Mom Calls for Change After Her Son Dies from a Mississauga Pharmacy’s Mistake
Published October 20, 2016 at 4:00 pm
The tragic death of a young, eight-year-old boy has his mother lobbying for change in how the province tracks and reports medication errors.
Melissa Sheldrick has been on the forefront of this issue ever since her son Andrew died back in March, according to a recent CBC news article.
Andrew, who was an otherwise healthy child, suffered from a sleep disorder that caused him to frequently wake up during the night. He was prescribed a liquid sleep medication in October 2014.
The tragedy struck in March of this year, when Andrew’s father tried to wake him up one morning only to find him dead. Several months later, a coroner’s report confirmed that the medication he usually took had been accidentally switched by the pharmacy with a muscle relaxant drug, leading to a toxic overdose that would’ve been lethal even to an adult.
“The liquid that was in the bottle, it looked the same as Andrew’s medication, and he didn’t say that it tasted any different,” Melissa told CBC. “Unfortunately there was no way of knowing that it was anything different than what he was supposed to have.”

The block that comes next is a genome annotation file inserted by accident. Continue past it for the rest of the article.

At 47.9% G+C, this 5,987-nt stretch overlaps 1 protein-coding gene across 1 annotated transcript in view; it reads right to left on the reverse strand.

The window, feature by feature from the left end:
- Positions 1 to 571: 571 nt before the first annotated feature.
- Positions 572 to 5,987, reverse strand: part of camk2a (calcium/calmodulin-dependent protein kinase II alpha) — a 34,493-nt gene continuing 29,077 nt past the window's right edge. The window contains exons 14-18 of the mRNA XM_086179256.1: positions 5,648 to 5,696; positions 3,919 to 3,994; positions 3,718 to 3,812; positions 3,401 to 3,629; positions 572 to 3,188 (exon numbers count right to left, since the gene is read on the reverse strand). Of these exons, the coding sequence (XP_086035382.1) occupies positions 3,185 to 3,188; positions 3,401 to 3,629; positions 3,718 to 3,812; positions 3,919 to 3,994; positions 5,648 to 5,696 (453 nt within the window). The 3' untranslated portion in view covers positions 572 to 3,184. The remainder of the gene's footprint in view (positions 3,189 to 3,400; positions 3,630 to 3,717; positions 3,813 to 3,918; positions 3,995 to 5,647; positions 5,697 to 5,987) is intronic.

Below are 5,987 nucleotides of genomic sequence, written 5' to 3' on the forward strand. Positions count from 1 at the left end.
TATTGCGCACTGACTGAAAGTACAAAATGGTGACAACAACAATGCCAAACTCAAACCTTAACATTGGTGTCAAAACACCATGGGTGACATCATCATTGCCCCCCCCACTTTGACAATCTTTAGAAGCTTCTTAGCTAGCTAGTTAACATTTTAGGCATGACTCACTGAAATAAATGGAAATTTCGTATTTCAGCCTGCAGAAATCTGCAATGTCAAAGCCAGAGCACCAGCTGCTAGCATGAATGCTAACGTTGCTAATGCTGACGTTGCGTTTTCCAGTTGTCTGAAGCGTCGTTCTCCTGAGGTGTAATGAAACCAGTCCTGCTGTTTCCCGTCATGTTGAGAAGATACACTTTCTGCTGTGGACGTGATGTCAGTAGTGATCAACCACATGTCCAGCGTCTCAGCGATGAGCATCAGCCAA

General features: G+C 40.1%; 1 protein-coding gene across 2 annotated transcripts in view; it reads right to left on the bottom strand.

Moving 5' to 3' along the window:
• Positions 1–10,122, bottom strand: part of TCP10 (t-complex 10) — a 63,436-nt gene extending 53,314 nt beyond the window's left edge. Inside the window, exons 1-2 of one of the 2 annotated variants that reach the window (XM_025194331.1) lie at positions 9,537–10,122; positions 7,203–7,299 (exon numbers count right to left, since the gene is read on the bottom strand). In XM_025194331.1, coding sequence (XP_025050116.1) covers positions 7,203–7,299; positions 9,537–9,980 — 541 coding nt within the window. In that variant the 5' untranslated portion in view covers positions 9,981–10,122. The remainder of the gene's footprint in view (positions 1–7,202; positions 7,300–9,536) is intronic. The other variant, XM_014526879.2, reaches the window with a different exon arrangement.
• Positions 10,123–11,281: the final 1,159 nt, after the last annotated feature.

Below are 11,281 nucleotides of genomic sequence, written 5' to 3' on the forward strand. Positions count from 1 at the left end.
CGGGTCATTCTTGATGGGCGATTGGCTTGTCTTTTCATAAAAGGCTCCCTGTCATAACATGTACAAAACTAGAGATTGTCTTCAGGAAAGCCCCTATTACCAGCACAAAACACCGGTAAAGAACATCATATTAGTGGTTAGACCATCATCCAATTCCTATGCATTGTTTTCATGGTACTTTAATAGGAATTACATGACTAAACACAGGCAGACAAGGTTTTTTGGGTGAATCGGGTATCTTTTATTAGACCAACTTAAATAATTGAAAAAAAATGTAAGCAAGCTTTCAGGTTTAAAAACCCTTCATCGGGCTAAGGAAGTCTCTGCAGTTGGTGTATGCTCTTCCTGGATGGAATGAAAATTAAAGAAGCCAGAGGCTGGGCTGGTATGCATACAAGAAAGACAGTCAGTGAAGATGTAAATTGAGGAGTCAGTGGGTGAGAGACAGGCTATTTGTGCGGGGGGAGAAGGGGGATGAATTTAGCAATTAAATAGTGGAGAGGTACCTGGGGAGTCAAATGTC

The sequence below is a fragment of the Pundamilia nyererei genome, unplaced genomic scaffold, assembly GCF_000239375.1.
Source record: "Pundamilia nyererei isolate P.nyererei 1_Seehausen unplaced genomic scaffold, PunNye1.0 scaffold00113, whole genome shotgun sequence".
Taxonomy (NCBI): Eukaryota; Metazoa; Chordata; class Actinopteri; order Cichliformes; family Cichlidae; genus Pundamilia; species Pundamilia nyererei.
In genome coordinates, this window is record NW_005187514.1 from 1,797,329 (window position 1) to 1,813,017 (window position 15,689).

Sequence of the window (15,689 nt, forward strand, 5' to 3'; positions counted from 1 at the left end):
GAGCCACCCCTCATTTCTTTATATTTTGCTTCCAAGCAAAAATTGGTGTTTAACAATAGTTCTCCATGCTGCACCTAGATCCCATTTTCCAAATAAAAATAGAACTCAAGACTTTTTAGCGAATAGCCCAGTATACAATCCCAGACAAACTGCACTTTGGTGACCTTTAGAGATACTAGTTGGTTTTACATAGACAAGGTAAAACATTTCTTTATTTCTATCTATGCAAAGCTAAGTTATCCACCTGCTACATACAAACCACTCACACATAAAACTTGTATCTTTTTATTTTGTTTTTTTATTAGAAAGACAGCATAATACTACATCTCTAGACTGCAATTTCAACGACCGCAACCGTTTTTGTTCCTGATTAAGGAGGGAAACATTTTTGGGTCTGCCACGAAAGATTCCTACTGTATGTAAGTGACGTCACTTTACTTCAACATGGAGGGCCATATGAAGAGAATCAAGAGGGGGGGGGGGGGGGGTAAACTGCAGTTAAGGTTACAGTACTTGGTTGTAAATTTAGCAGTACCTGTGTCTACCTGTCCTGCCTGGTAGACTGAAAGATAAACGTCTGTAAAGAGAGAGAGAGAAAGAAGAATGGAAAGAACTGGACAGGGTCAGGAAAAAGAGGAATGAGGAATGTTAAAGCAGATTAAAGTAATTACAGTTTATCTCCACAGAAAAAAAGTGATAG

The pharmacy in question is the Floradale Medical Pharmacy, located on Hurontario Street in Mississauga. It is currently the target of a multi-million dollar lawsuit launched by Andrew’s family.
In addition, Melissa Sheldrick is calling for mandatory reporting on medication errors. She has launched an online petition on change.org to directly appeal to Eric Hoskins, Ontario’s minister of health and longterm care. The petition asks the province to create a law that enforces the use of error tracking tools for dispensaries, in order to limit the number of pharmacy errors that occur annually. The petition currently has the backing of more than 1600 people, and is working toward its target goal of 2500 signatures.
Although Hoskins has not yet remarked on Melissa’s proposed changes, he addressed the family’s situation, telling CBC that “This is a tragic situation and my heart goes out to this family as they come to terms with their terrible loss.”
He continued: “Our government is committed to working with our partners to improve safety for patients… We will continue to work with the Ontario College of Pharmacists and patient groups to improve the monitoring and reporting of medication incidents, as well as working with all of our colleges to increase transparency for the public.”Insauga's Editorial Standards and Policies